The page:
Change the Oil

Routinely checking and changing your car's oil is essential to keeping its engine in running condition. Check your oil each month and change it as directed in the car's owner's manual.

You can change your oil yourself or take it to a service center. If you choose to do it yourself, learn the necessary steps to drain the fluid, set the correct oil level and dispose of old oil.

You should also know which type of motor oil is best for your car, regardless of whether you change the oil yourself or take it to a service center. This generally means considering three things — the oil viscosity, whether to use synthetic versus non-synthetic oil and your car's mileage.

Check the Fluids

There are several fluids that should be kept at the appropriate levels to help keep your car running properly. According to Popular Mechanics, you or your mechanic should check:

  • Engine oil

  • Coolant

  • Power steering fluid

  • Brake fluid

  • Transmission fluid

A leak with any of these fluids can affect the way your car drives. If you spot a leak, you may be able to identify the fluid by its color. This can help you and your mechanic determine where the leak is coming from. It can also help speed up the repair process.

Test the Lights

A broken or burnt-out bulb is a safety hazard and might get you a ticket. Learn how to thoroughly inspect each bulb on your car. If a bulb is out, take your car to an expert to determine whether it's the bulb or the fuse that needs replacing.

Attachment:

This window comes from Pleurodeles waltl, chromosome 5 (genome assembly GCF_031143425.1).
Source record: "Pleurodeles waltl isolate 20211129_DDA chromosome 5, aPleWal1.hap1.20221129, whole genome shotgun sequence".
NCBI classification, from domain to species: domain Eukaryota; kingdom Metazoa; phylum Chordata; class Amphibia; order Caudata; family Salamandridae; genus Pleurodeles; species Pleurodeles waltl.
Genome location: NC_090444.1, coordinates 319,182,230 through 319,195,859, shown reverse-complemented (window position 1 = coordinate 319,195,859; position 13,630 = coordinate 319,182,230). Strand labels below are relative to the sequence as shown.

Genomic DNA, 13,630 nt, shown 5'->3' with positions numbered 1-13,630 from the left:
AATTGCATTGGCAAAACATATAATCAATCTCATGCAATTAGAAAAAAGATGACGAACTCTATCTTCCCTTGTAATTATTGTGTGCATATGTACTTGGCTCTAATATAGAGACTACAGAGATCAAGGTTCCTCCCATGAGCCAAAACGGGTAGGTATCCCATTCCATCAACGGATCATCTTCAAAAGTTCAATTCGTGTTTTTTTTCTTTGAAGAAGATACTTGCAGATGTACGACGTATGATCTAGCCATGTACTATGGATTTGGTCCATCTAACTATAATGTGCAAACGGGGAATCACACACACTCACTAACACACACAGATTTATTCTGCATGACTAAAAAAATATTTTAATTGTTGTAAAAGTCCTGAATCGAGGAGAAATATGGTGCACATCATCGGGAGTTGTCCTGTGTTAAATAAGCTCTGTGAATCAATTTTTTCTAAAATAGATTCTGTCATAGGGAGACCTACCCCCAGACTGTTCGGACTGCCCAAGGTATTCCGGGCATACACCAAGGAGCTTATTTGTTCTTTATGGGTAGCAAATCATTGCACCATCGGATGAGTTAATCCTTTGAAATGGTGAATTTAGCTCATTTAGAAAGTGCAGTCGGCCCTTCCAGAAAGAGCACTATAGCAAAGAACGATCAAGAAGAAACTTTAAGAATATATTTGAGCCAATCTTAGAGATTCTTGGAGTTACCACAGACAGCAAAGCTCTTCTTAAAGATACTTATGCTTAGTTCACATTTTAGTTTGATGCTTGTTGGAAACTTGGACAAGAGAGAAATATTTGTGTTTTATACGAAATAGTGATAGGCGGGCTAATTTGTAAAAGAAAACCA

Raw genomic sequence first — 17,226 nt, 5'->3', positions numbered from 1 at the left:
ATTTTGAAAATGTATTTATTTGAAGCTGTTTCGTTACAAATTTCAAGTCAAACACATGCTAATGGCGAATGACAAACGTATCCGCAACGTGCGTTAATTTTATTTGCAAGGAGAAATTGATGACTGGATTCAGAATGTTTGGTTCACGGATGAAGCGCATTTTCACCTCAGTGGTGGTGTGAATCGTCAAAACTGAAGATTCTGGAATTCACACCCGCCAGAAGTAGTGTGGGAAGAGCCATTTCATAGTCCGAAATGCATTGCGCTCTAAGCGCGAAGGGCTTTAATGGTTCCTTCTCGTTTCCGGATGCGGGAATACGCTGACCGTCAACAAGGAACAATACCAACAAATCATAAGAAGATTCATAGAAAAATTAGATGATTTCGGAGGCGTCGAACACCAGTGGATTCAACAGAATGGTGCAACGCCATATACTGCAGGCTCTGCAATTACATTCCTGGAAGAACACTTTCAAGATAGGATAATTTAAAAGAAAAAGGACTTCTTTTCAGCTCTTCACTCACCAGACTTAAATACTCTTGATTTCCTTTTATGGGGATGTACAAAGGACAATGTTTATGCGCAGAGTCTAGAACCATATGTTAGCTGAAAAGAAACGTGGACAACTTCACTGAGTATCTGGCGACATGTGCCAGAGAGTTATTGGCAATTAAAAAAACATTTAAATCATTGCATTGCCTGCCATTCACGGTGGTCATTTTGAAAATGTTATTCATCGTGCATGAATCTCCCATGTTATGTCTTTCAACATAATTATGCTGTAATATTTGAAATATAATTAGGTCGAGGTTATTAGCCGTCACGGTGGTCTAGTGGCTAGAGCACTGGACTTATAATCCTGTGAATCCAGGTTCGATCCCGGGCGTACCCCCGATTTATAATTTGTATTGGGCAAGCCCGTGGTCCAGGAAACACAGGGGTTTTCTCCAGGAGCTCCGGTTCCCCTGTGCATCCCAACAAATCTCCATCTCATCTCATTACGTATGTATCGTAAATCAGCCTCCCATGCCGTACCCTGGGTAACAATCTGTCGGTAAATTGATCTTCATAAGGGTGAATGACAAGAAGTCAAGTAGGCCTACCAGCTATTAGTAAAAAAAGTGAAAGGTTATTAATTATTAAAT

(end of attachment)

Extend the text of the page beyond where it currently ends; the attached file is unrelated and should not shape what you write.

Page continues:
Headlights are key safety lights on your car. Consider taking a few extra steps to help keep them shining bright, such as cleaning the lenses and replacing bulbs as they start to dim.

Replace Windshield Wipers

If your wipers aren't working like they used to, don't let the problem linger. Damaged or worn out blades can reduce visibility during a heavy rain or a snowstorm. Knowing how to inspect your wiper blades regularly and replace them when necessary is one way to help keep your car safe.

Change Your Engine Air Filter

A dirty engine air filter can allow dirt and other particulates into your car's engine and reduce its efficiency. Inspect your car's air filter once a year and replace it as needed.

Regular Checkups